Collision between two bitumen trucks at earthmovers’ depot sets off fatal explosion.

A worker was killed in a bitumen explosion in rural Waikato yesterday during a transfer process between two tanks, police say.

Terence James Milne, 60, from Otorohanga, died from burns after being coated in the hot, oil-based material while working at Corboy Earthmovers' depot in Te Kawa, near Otorohanga on Monday.

"Initial indications are Mr Milne suffered fatal injuries during a process of transferring bitumen emulsion between two tanks using compressed air," Senior Sergeant Rupert Friend of the Waikato District Command Centre said this afternoon.

"It appears one of the tanks has failed and ruptured during this process.


"Earlier reports the incident occurred as a result of a collision between two tankers are incorrect."

Mr Milne's family and friends have voiced their sorrow at his death and paid tribute to him.

Sonny Te Ako Tahi said on Facebook he was saddened to hear the news, and Mr Milne was his neighbour.

Mr Milne's wife Janette told Fairfax her husband had been driving trucks for 41 years.

"He had lots and lots of friends ... he was very well-known," she said.

"He was a great family man, a warm, loving person who would do anything for anybody."

Terrence Karl Bach said on Facebook Mr Milne was "always there" where needed and was "gone but never forgotten."

"He will be flying high looking down on you all," Vicki Greening posted.


Police were assisting WorkSafe New Zealand in the investigation into Mr Milne's death, Mr Friend said.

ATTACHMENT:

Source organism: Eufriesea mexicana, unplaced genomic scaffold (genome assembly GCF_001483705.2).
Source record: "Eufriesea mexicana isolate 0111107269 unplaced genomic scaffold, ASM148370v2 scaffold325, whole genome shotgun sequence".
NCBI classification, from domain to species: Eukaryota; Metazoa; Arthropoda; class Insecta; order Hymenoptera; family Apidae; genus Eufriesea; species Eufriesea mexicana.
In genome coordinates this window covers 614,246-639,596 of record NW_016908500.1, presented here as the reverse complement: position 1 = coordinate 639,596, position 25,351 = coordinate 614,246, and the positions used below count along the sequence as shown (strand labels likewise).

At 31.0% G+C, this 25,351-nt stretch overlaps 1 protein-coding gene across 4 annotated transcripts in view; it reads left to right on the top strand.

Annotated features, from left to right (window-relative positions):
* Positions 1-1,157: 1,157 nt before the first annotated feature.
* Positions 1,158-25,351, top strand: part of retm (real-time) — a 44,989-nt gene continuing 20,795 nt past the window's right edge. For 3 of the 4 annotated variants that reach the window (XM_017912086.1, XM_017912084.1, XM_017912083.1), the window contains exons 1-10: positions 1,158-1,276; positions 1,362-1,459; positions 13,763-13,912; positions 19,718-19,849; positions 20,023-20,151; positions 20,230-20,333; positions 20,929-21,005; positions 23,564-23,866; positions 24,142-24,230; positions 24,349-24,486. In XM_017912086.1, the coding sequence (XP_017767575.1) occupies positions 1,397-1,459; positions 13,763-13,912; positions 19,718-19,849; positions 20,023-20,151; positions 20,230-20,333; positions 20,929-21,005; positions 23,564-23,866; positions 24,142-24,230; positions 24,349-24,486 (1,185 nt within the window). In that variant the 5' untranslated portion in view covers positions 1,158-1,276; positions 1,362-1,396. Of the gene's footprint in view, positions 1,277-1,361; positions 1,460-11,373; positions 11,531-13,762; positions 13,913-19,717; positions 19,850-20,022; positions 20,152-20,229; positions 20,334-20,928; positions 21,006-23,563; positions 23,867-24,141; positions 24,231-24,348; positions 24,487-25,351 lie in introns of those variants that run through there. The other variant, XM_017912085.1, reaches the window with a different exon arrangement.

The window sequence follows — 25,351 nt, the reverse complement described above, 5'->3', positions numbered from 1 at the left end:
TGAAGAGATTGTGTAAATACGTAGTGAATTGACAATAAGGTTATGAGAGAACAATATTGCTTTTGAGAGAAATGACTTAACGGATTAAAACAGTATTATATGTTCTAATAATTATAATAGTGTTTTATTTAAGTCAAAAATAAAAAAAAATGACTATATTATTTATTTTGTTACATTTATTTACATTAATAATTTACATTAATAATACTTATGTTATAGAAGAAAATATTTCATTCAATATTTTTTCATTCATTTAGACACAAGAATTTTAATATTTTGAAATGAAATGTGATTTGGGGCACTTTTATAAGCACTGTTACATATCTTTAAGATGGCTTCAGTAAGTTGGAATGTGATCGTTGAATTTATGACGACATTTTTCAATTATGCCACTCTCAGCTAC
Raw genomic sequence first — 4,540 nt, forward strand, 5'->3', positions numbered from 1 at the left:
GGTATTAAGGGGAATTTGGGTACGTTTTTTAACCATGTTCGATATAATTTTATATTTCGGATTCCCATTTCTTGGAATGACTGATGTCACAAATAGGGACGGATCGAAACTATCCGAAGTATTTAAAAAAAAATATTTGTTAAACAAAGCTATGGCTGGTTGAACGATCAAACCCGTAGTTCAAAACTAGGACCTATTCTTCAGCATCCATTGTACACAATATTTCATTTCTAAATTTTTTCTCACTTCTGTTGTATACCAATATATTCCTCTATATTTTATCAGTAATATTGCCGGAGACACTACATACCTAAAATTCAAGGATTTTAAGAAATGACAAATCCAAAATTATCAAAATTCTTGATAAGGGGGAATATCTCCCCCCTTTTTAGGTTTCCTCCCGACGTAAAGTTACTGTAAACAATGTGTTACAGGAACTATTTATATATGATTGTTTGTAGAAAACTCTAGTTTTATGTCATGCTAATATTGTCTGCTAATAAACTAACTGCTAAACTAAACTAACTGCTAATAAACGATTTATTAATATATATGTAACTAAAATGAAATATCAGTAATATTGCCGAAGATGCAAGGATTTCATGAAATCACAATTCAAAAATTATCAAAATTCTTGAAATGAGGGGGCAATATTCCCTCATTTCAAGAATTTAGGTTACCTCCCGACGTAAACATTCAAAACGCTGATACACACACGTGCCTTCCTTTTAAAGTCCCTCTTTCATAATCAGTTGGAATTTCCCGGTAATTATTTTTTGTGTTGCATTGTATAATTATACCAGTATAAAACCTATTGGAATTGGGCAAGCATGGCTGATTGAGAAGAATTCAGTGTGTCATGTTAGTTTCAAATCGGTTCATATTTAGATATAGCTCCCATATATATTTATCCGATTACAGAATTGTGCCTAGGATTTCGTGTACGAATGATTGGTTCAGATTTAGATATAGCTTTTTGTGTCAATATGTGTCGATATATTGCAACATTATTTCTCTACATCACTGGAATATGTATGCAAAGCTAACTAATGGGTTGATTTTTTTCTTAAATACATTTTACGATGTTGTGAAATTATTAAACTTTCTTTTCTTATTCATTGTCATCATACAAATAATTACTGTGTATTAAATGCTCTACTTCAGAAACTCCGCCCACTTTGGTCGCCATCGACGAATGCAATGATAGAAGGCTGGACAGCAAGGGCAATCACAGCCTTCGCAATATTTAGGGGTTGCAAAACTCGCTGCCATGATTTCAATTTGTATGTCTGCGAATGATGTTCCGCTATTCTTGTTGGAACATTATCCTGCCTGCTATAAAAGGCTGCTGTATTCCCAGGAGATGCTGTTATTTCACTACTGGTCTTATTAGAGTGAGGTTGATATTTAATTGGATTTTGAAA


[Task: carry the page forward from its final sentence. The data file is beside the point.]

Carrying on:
"On behalf of New Zealand Police, I would like to pass on our sympathies to Mr Milne's family for their loss," he said.

The death has been reported to the Coroner.

The rural Waikato community has been left saddened following the death.

Emergency service, which was called to the scene about 1pm, found the man severely burned. He died at the scene.

Otorohanga District Council Mayor Max Baxter said the workplace death was a tragedy, and people in the community would be saddened by the news.

"It's tragic, it's horrific," he said. "I just really, really feel for the family concerned, the colleagues, the employers. It's horrible.

"It's a horrendous and very unfortunate workplace incident."

He added: "From my perspective, and from the community's perspective, it's just a very, very sad day for the family, and my sympathies and condolences go out to them."

Mr Baxter, who lives close to the Corboy's depot, said details of the incident were still unclear, but he was confident an investigation would be thoroughly carried out.

"I'm sure as time goes on, we'll find out more details as to what actually happened," he said.

"This will be investigated by WorkSafe and they'll come up with all the answers as to what's gone wrong, what practices need to change [if any].

"No business owner would ever wish this upon anybody in their workplace."

Corboy Earthmovers had been in business for a number of decades, Mr Baxter said, but was now under new ownership after the original founder - Craig "Cactus" Corboy - died in a digger accident about three years ago.